Over the previous three posts I’ve sketched out a high-level map of a conceptual landscape. The terrain we’ve been looking at, and for which we now have a very broad overview suitable for orienting our inquiry, is comprised of a set of interrelated ideas that together make up the modern energy concept. In other words, we’ve created our map not by looking directly at the physical phenomena to which the energy concept relates but by looking at the conceptual structures that others have developed on the basis of their own immediate encounter with physical phenomena and the perceptions that arose for them with these experiences. This is not to say that our map is not based on direct encounters with the particular terrain we’ve depicted—it’s just that the encounters are of a very different nature. The direct encounters upon which our map is based, rather than being of a physical nature, have their origin in the social realm of language and culture. The map represents a set of ideas already in widespread social circulation—and so the landscape it deals with is one comprising concepts formed and expressed in language.
Energy issues occupy an increasingly prominent place in public discourse. I’d hazard a guess that general public awareness of the connections between energy, environment and economics has never been stronger. That these matters have critical implications for humanity’s possible and preferred futures is widely recognised, even if such insight is rather unevenly distributed. Of course, none of this necessarily implies significant action in response—though new instances of individual and collective energy-related activism on scales from the local to the global, seem to arise daily. The rate of institutional, infrastructural and cultural change in response to energy-related challenges may well be unprecedented, regardless of admonitions—from those whose own transformatory metronomes are set to a quicker tempo—that change is too slow.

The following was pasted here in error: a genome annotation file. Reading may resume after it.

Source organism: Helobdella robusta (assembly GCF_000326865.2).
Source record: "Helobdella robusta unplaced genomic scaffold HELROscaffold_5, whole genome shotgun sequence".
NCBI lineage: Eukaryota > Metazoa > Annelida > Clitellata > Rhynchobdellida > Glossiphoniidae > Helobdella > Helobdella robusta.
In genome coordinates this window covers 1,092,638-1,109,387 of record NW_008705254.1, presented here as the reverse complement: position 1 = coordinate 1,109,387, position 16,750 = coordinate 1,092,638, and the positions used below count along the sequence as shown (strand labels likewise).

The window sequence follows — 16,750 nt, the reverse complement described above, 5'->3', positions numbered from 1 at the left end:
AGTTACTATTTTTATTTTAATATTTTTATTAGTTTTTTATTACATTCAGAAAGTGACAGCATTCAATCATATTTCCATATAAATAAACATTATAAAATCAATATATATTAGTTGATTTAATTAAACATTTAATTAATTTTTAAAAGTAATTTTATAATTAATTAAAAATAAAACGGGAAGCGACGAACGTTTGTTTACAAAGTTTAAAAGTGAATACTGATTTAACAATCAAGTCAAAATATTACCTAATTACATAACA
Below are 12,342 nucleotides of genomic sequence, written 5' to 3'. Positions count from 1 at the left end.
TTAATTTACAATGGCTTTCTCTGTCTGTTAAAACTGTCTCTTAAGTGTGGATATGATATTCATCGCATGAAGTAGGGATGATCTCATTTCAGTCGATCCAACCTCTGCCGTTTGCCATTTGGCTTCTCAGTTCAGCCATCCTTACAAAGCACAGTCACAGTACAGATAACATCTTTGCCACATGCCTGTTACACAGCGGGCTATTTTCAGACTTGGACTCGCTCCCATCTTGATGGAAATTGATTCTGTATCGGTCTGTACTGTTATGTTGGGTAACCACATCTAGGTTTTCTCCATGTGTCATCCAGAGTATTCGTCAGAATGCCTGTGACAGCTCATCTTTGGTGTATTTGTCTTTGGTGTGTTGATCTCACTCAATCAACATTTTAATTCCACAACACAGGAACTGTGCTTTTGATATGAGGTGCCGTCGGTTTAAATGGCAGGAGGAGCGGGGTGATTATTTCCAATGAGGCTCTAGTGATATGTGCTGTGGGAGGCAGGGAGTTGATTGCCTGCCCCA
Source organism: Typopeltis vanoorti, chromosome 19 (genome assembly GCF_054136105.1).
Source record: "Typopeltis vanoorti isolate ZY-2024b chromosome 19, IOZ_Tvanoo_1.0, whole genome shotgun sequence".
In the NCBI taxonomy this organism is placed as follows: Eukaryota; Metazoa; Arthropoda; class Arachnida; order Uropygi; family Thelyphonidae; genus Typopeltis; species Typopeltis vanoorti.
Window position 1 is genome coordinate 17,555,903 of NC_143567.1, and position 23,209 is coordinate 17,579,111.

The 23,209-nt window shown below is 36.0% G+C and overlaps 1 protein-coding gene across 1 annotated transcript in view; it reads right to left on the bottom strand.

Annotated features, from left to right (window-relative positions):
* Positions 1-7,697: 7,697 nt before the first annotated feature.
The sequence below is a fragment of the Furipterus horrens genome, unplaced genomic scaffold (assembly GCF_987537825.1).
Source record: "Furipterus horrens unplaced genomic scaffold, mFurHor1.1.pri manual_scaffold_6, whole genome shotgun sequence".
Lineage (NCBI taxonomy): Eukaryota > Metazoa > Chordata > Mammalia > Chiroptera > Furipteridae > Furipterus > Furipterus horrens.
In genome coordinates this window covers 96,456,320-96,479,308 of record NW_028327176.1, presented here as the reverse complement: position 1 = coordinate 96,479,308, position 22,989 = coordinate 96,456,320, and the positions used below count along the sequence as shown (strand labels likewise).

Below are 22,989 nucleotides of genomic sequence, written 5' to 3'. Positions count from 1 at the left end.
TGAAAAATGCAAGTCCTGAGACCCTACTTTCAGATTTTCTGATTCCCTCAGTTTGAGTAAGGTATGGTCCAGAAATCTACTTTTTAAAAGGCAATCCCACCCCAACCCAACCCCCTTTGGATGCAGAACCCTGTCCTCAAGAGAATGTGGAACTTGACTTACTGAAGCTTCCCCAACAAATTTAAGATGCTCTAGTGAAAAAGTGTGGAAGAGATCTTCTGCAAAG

Yet asked what energy is—what it relates to in a specific sense—most people without some sort of practice-based involvement in the natural or engineering sciences are left scratching their heads. At least, this has tended to be my own experience working with students from non-science backgrounds in a post graduate course in sustainable energy futures—though even people from science and engineering backgrounds often realise that it’s just not a question that they’ve ever really needed to grapple with. In a sense, energy is one of the modern scientific-industrial world’s great givens—a basic building block of contemporary knowledge the nature of which has been sufficiently well dealt with that we can assume there’s nothing to be gained by looking at it more closely. We can leave aside questions of its nature and origin, and focus squarely on the pragmatics of getting by in a world defined and configured in its terms.